Dependency injection (DI) software design pattern, which is a technique for achieving Inversion of Control (IoC) between classes and their dependencies, it allows to develop loosely coupled code.
Azure Functions supports for dependency injection (DI) started in 2.x, it is built on the .NET Core Dependency Injection features, so if you are used it, this should mostly look familiar to you.
Before you can use dependency injection, you must install the following NuGet packages in you Azure functions Projects
- Microsoft.NET.Sdk.Functions package version 1.0.28 or later
Create a class to register services, I called it startup, you can name it anything, create a method inside the class to configure and add components to an
IFunctionsHostBuilder instance. The Azure Functions host creates an instance of
IFunctionsHostBuilder and passes it directly into your method.
To register the method, add the
FunctionsStartup assembly attribute that specifies the type name used during startup.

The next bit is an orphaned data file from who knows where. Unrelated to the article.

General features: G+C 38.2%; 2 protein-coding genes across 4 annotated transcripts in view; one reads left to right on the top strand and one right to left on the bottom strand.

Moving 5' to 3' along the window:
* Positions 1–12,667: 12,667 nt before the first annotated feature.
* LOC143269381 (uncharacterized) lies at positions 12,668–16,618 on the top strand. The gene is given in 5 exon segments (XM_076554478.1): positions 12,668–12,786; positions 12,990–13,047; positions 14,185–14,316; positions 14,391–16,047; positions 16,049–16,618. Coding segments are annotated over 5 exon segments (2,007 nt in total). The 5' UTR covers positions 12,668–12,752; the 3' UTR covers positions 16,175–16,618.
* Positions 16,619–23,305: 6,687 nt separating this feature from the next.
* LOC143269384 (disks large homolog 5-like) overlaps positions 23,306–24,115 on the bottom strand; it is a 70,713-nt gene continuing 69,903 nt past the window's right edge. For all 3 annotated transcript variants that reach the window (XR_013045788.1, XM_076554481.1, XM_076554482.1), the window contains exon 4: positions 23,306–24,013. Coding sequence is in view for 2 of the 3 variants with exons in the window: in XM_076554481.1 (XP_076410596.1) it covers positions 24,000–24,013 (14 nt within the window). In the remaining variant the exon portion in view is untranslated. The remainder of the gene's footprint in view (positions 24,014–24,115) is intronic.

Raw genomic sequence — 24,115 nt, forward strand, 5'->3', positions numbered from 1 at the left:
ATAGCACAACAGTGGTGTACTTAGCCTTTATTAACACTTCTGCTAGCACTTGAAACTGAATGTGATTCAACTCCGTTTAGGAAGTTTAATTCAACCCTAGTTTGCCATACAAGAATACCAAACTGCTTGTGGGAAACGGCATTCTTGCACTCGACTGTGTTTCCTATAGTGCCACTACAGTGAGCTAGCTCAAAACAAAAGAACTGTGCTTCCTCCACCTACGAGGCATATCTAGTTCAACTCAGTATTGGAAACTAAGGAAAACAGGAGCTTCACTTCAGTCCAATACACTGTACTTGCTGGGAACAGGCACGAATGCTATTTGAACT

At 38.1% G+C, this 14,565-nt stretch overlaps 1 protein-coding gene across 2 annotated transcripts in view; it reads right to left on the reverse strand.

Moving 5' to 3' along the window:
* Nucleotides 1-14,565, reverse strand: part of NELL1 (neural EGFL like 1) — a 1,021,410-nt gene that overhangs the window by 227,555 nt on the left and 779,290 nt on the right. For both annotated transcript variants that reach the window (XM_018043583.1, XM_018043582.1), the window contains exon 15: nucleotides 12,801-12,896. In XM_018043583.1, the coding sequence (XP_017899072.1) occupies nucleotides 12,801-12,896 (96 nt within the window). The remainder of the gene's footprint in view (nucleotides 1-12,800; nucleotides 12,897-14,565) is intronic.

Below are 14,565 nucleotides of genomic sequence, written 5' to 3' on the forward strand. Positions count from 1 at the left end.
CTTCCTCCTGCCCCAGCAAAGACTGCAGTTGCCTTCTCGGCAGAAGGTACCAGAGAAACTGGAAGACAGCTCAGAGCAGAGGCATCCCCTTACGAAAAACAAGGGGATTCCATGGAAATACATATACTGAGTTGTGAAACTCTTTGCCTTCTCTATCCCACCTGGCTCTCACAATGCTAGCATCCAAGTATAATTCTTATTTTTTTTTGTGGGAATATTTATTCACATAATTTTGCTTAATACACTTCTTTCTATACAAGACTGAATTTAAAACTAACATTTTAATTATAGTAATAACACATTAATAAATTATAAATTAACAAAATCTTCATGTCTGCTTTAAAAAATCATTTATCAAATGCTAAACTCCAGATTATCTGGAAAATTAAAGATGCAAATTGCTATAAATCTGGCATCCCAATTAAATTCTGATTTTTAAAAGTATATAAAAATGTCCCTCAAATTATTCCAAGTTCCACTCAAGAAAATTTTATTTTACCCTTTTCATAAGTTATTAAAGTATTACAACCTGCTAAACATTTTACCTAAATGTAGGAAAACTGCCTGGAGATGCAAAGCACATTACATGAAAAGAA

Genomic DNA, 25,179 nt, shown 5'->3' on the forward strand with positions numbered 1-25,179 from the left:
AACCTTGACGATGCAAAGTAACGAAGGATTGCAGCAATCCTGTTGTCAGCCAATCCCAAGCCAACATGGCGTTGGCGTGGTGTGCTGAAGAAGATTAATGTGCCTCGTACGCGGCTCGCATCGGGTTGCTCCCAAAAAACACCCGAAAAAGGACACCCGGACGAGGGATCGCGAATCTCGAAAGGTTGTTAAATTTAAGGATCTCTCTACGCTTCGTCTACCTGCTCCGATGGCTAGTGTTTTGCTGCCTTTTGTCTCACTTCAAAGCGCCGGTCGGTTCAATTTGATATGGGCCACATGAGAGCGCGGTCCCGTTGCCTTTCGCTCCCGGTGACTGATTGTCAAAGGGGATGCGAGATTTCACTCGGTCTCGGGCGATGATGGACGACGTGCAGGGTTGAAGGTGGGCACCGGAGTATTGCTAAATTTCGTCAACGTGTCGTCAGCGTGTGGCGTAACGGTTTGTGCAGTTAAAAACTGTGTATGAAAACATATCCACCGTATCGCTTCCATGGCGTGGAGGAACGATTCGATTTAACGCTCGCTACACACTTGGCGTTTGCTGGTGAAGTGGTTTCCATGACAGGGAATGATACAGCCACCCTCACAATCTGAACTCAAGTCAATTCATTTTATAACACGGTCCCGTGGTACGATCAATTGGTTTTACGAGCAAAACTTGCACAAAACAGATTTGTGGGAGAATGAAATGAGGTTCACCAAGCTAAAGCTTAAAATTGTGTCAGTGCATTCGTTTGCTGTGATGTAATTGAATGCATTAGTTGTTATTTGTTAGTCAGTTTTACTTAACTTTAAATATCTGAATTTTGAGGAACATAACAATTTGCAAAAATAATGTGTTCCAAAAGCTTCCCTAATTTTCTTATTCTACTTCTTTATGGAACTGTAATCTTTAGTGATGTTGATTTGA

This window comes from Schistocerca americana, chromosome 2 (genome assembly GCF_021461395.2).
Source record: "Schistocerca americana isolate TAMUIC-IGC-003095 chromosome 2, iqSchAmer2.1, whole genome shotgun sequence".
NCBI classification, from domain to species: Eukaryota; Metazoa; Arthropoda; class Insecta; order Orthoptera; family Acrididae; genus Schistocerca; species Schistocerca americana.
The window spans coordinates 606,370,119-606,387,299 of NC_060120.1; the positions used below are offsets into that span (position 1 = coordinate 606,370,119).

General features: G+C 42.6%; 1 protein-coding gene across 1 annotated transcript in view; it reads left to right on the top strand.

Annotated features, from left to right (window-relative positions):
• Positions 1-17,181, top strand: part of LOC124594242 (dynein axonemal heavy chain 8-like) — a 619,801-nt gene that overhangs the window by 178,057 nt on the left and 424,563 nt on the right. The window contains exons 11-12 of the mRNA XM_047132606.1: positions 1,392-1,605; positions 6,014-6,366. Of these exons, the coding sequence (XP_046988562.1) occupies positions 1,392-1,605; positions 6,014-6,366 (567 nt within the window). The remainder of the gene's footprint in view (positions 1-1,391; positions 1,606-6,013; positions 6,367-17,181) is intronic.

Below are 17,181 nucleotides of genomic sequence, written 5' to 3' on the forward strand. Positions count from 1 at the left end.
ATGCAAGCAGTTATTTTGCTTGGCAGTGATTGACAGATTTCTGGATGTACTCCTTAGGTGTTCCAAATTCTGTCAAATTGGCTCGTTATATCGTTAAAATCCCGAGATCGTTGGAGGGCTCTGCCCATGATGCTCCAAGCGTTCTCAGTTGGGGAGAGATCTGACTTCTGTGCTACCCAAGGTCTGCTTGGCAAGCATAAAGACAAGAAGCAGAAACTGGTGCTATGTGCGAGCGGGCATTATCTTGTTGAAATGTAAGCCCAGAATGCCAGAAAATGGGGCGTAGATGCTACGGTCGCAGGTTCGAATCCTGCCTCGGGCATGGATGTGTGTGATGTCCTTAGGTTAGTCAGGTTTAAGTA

Using Injected Dependencies
Constructor injection is used to make your dependencies available in a function. The use of constructor injection requires that you do not use static classes for injected services or for your function classes
Azure Functions apps provide the same service lifetimes as ASP.NET Dependency Injection.
- Transient: Transient services are created upon each request of the service.
- Scoped: The scoped service lifetime matches a function execution lifetime. Scoped services are created once per execution. Later requests for that service during the execution reuse the existing service instance.
- Singleton: The singleton service lifetime matches the host lifetime and is reused across function executions on that instance. Singleton lifetime services are recommended for connections and clients, for example DocumentClient or HttpClient instances.
DI is great to write loosely couple code and make it easier for implementing Unit Tests.
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